The Employee to Owner Shuffle
The shift from employee to business owner is both exciting and a little frightening. While many people are equipped with natural talents ranging from leadership skills to shrewd negotiation capabilities, it can be difficult to transition into an ownership role and best put those assets to work for yourself. Here are a few tips for shedding a worker mindset as you start your own business.
You’re the Boss. Also,You’re the Boss.
It’s challenging to land on the central line with the boss mindset. The ability to take a longer-than-normal lunch or scrap work for a day with your kid provides a giddy level of freedom, and that’s a good thing. At the same time, you’re the owner of the company, and the buck (and everything else) stops here.
Business owners don’t think in terms of PTO, whether or not they’re allowed to take a long lunch, or “making up time” to tick the 40-hour mark each week. But they also tend to work more hours, at least at first, than those employed by others. A New York Enterprise Report notes that 58 percent of small business owners said they worked 50 hours per week or more; a Gallup poll indicated similar results, with 39 percent of respondents stating they worked 60 hours or more each week. As a business owner, you have control of the time, but successful owners still managed to get it in.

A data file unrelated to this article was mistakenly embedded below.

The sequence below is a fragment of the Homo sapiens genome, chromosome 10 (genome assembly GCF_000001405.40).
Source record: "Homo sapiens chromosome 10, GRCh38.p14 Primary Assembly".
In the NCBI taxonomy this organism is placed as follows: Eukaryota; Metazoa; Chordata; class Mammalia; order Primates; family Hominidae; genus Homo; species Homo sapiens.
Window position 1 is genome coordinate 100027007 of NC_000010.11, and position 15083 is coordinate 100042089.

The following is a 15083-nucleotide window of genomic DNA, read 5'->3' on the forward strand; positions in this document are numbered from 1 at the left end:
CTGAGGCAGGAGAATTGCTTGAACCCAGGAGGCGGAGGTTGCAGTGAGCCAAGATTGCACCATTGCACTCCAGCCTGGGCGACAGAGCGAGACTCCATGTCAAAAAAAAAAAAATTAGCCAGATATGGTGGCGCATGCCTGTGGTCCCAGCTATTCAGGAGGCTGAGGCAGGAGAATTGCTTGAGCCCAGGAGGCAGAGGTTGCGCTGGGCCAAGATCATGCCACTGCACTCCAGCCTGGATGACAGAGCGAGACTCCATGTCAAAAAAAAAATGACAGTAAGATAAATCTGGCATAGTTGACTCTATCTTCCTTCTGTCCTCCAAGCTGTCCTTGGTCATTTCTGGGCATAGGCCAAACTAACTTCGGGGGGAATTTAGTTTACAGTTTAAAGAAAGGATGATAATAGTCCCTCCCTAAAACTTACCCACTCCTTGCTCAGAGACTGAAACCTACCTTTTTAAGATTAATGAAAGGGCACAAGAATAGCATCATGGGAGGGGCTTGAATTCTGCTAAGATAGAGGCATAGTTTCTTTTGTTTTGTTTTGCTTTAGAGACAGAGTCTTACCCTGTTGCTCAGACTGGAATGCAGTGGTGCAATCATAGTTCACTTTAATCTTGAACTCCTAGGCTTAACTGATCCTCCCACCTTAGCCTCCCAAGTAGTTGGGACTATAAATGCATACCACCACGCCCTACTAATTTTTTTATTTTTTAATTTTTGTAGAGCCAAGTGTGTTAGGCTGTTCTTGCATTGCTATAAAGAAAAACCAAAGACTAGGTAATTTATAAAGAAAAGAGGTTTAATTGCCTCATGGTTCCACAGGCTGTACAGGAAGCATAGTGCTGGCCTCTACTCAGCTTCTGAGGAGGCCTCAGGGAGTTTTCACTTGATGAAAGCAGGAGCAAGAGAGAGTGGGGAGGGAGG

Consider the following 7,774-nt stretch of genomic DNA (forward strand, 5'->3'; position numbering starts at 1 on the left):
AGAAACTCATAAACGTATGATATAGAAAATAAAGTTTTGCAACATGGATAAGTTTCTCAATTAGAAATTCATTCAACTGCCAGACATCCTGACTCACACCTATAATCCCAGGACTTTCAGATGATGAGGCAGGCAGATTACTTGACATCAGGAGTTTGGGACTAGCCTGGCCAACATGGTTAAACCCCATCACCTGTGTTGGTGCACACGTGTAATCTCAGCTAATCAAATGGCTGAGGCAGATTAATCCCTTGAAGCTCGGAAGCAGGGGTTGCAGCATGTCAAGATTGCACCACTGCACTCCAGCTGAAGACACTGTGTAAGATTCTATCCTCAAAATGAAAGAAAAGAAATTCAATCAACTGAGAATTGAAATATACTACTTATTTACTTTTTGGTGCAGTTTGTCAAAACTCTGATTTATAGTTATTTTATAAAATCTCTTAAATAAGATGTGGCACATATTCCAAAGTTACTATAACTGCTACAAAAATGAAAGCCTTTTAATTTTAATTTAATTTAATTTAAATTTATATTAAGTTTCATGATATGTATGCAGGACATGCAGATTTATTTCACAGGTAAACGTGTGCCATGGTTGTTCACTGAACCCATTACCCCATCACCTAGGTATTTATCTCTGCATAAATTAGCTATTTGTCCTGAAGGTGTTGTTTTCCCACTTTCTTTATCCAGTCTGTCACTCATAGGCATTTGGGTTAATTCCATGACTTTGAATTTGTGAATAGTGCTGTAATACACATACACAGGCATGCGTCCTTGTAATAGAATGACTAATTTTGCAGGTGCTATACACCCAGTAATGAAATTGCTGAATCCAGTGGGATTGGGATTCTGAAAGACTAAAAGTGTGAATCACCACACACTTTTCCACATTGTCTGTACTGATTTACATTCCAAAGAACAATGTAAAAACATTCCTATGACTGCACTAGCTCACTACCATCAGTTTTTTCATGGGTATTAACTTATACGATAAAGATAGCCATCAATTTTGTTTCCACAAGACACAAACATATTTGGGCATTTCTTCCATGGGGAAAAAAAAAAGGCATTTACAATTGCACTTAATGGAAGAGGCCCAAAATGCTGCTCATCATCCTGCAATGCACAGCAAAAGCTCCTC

Money Matters More Than Ever
Unless you worked for a very small business or in the accounting department, you likely didn’t have to concern yourself much with the financial aspect of the organization. As a new business owner, money is going to be a top concern. Do you have enough of it? Is there more coming? How can you save without sacrificing quality? These are questions you’ll have to answer almost every single day.
If you’re not good with numbers or comfortable with financial reporting, it can be a good idea to seek help from someone who is. At minimum, you or someone will need to cover some basic financial tasks on a regular basis.
You Can’t Do Everything Yourself
Finally, realize that you can’t do everything on your own. At some point, it’s important to delegate tasks so you can keep growing your business. As a worker, busy work was something you had to deal with. As a business owner, it’s something you can hire someone to do (once the money lines up, of course).
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